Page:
Thursday, 09 May 2024 07:55

Rural GP's inspiring legacy

Written by  Leo Argent
Peter Snow Memorial Awards 2023 winner, Rhoena Davis (left) and 2024 winner Kyle Eggleton at the recent National Rural Health Conference. Peter Snow Memorial Awards 2023 winner, Rhoena Davis (left) and 2024 winner Kyle Eggleton at the recent National Rural Health Conference.

The legacy of Dr Peter Snow continues to inspire as the recipients of the 2023 and 2024 Peter Snow Memorial Awards were announced at the recent National Rural Health Conference.

Rhoena Davis was honoured with the Peter Snow Memorial Award for 2023 for her exemplary service to Māori health, rural healthcare delivery and nursing leadership.

As chair of the Māori caucus of the College of Nurses Aotearoa and a member of the New Zealand Nursing Council Komiti Māori, Davis has played a pivotal role in shaping nursing leadership and advocating for Māori health at local, regional, and national levels.

Her advocacy for funding and policy changes to support Nurse Practitioners and working tirelessly to address inequities in healthcare delivery, particularly in rural and remote areas, has made her a highly respected figure within the medical community.

Davis is involved in various national groups, including the National Nurse Leaders Group, Ora Taiao, and the Federation of Primary Health Care.

Beyond nursing organisations, Davis sits on the Hauora Taiwhenua Board as deputy chair, where her expertise has been influential in shaping the organisation's foundation. She has also been part of initiatives aimed at actualising the principles of Te Tiriti o Waitangi through her position as deputy chair of Te Ropu Arahi.

Kyle Eggleton was announced as the recipient of the 2024 Peter Snow Memorial Award, with his contributions reflecting a persistent commitment to improving healthcare access and outcomes for rural communities, embodying the spirit of service and leadership in the healthcare sector.

After graduating with a medical degree from the University of Auckland, Eggleton returned to Northland to work as a rural GP, driven by a deep understanding of the impacts of rurality and social deprivation on community health.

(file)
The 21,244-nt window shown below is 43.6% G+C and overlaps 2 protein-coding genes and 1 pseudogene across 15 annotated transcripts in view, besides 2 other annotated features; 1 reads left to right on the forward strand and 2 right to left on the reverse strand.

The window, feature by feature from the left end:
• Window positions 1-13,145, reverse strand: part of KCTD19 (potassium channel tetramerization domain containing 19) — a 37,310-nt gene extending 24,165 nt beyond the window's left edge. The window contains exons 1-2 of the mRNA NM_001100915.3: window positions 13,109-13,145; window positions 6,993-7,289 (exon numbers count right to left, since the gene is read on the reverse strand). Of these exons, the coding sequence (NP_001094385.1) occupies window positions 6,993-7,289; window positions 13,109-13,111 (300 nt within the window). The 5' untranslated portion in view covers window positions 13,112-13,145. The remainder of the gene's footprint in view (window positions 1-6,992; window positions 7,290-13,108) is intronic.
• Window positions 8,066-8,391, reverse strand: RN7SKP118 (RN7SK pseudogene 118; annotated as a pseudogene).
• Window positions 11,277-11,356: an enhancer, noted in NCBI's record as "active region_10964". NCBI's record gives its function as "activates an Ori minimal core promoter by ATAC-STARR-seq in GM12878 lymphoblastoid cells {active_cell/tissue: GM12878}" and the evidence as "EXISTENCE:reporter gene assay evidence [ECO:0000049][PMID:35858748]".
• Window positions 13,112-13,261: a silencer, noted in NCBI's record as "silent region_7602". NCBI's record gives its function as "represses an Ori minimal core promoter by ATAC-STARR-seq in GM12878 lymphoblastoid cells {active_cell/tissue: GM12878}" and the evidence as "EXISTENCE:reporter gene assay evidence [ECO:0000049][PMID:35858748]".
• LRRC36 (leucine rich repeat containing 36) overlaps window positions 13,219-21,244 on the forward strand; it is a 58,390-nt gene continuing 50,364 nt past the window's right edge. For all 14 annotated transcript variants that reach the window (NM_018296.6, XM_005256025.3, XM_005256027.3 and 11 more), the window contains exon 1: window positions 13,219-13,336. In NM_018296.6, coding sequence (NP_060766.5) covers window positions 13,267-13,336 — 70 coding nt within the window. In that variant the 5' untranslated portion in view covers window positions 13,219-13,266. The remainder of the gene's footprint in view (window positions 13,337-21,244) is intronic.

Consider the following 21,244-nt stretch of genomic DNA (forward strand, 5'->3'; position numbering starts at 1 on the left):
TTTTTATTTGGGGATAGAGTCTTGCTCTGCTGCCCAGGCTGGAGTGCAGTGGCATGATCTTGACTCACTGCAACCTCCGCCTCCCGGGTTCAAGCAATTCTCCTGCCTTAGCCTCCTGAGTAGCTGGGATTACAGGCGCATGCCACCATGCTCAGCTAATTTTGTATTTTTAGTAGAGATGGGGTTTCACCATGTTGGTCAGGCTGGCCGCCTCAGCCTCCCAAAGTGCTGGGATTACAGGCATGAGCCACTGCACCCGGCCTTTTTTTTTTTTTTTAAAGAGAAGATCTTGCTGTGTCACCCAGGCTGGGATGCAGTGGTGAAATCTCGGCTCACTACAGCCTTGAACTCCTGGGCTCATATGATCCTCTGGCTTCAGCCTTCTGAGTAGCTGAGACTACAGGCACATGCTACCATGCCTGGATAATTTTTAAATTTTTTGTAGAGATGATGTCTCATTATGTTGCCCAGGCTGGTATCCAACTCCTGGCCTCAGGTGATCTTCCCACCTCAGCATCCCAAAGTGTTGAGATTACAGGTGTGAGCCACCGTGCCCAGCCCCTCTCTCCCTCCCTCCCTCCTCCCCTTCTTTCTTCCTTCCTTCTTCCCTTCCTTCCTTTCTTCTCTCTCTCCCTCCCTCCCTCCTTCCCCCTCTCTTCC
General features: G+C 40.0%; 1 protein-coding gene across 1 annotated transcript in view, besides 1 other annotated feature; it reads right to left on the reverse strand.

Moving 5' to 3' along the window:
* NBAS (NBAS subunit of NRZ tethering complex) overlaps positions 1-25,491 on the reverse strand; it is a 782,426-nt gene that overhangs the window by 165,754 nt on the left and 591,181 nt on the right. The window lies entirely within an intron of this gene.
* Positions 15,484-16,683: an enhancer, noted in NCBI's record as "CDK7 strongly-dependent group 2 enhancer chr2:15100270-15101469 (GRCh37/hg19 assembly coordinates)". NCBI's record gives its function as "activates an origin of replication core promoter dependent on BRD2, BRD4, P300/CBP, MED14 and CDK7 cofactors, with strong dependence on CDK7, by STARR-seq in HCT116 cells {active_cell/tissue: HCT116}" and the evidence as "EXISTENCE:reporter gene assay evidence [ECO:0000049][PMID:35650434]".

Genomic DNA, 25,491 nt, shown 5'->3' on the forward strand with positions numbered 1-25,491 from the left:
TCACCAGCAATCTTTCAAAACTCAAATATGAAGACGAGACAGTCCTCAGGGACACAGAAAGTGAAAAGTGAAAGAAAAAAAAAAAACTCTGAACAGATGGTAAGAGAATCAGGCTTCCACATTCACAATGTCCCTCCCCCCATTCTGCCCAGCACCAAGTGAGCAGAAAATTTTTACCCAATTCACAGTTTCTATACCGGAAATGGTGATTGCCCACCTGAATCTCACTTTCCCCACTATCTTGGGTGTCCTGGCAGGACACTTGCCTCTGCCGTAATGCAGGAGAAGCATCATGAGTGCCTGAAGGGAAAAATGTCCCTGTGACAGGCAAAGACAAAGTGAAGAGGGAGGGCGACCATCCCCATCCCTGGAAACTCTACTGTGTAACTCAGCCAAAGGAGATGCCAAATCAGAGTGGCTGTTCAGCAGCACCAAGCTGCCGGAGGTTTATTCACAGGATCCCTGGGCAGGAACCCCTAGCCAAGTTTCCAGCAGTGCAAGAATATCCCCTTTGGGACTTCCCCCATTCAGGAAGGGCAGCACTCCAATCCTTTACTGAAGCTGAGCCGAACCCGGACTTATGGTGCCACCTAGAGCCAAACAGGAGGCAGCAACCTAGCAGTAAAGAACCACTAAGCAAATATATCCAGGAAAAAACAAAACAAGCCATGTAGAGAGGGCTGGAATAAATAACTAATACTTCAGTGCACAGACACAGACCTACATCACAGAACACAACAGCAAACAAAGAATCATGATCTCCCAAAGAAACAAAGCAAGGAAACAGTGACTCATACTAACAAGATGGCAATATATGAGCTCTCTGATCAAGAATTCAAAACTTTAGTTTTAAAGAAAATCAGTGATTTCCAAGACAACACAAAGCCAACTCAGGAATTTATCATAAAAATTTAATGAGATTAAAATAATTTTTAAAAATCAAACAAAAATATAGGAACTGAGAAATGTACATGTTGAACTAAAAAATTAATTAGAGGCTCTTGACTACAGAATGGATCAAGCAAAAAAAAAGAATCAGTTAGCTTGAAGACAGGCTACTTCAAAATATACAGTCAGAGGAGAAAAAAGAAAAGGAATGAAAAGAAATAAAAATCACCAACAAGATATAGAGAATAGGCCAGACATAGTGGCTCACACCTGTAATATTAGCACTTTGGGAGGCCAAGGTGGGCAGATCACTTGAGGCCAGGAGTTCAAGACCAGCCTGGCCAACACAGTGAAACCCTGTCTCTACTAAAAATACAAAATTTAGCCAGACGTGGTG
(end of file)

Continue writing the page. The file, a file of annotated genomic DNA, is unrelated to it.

His commitment to addressing these disparities led him to join a Māori health provider where he spearheaded community-led projects focused on improving health equity.

Eventually becoming the Associate Dean (Rural) at Auckland University, Eggleton's clinical practice informs his academic roles as a teacher for medical and health students and as a researcher leading medical education and rural health projects.

Through this role, Eggleton's achievements include establishing a rural stream for medical students and implementing admission schemes to professional health programs for rural-origin students. His dedication to rural healthcare extends to desigining curricula and interprofessional programs aimed at enhancing healthcare delivery in underserved areas.

The awards were set up to honour the life and work of Tapanui based rural general practitioner Snow, who passed away in March 2006. Influential for raising safety awareness on farming related accidents and contributing to the identification of chronic fatigue syndrome in New Zealand, he was also president of the Royal New Zealand College of General Practitioners and a member of the Otago Hospital Board and District Health Board.

Hauora Taiwhenua chair Dr Fiona Bolden said that they were delighted to recognise Eggleton and Davis for their 'exceptional' contributions to rural health.

"Through their remarkable impacts, Rhoena and Kyle have demonstrated that dedication knows no bounds when it comes to serving rural communities. We extend our heartfelt congratulations to them both."

Despite there being no Conference in 2023 following the disruption of Covid, the decision was made to honour the work of nominees during that time.

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